New Tool Checks To See If MySQL Servers Are At Risk From The MySQL CVE-2012-2122 Vulnerability
Rapid7 has released a tool that enables administrators to scan an unlimited number of IP addresses for the MySQL Authentication Bypass vulnerability, which caused a great deal of concern when it was discovered earlier this summer.
As many may recall, the vulnerability within MySQL (CVE-2012-2122) will allow an attacker the ability to access the database as root with a bad password. In fact each login attempt the attacker makes will give them a 1 in 256 chance of success of owning the system.
At the United Security Summit last week, Rapid7’s HD Moore said that of the 3 million MySQL servers discovered online, half of them were running without any sort of ACL (Access Control List) on the host. With this clear lack of restrictions on potential abuse, that means 1.5 million systems are vulnerable to CVE-2012-2122, in addition to any other flaws that may exist, which is easily determined by fingerprinting the system.
The tool released today will allow IT teams a quick and easy check to determine if their MySQL deployments are vulnerable. If they are, then all that’s needed is a patch. For the record, MySQL deployments that are older than 5.1.63, 5.5.24, or 5.6.6 are all vulnerable to the authentication bypass problem.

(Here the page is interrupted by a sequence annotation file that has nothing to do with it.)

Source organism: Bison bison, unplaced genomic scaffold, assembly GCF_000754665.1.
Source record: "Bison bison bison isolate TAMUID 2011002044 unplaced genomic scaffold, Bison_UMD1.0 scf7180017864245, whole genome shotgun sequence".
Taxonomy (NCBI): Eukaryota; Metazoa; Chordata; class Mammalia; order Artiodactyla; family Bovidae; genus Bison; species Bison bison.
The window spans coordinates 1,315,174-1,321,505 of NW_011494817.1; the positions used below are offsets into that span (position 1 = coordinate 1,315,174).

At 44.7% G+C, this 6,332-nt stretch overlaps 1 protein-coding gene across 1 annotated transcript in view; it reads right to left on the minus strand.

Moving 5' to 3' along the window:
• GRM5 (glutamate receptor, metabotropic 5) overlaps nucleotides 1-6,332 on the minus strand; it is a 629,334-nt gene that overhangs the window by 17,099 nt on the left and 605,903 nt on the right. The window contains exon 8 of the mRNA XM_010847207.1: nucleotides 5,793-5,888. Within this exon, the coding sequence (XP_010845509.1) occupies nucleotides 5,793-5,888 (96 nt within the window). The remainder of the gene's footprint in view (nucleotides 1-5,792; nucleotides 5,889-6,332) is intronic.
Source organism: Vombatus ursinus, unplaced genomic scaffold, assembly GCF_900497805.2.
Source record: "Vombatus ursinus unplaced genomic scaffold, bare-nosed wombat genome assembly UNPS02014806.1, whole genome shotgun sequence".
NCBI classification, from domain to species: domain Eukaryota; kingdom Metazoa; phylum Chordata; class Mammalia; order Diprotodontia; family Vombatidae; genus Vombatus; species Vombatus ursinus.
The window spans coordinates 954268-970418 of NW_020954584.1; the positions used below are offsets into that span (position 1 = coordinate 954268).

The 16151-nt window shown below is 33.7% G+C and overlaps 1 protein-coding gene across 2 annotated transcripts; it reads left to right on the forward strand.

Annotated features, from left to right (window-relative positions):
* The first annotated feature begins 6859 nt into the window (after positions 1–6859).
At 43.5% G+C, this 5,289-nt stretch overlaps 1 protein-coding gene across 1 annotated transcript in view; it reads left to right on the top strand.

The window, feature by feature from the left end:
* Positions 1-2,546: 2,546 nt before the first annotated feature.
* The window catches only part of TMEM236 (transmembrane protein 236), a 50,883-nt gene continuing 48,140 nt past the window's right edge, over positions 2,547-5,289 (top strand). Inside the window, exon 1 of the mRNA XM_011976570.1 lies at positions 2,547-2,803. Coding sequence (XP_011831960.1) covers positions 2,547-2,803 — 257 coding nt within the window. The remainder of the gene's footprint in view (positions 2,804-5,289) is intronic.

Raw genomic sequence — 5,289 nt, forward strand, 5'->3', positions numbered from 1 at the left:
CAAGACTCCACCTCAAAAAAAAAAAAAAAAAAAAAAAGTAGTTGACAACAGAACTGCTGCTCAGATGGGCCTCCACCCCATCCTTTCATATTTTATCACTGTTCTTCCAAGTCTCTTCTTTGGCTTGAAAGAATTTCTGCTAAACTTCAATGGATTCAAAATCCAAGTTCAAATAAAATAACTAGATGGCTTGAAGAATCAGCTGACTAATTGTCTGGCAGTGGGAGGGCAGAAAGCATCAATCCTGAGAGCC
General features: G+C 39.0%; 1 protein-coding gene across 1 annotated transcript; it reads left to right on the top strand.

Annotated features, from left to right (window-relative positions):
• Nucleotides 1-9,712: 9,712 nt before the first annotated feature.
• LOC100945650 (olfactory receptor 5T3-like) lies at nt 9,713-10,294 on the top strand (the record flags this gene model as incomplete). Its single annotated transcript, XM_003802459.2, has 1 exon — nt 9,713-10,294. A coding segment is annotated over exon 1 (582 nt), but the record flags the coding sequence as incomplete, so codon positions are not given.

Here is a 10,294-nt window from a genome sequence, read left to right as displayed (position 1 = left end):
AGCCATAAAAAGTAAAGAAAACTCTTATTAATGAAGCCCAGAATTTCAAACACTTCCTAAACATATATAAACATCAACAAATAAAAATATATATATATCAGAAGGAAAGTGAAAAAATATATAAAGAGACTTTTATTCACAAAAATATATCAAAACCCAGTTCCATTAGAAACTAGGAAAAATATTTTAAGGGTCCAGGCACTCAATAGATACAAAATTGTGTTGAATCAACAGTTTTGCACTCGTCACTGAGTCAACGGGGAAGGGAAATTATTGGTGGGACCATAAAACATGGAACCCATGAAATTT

Even now, after the patches to this problem were delivered, some 90,000 systems are vulnerable to attack. This figure doesn’t include the number of potential vulnerable hosts that cannot be seen from the outside, but could be attacked from within later.
“If you are responsible for a MySQL server that is currently exposed to the network unnecessarily, the easiest thing to do is to modify the my.cnf file in order to restrict access to the local system,” Moore explained in a blog post back in June. “Open my.cnf with the editor of your choice, find the section labeled [mysqld] and change (or add a new line to set) the “bind-address” parameter to “127.0.0.1”. Restart the MySQL service to apply this setting.”
The ScanNow tool is free, and can be downloaded here. It runs on Windows and doesn’t require installation.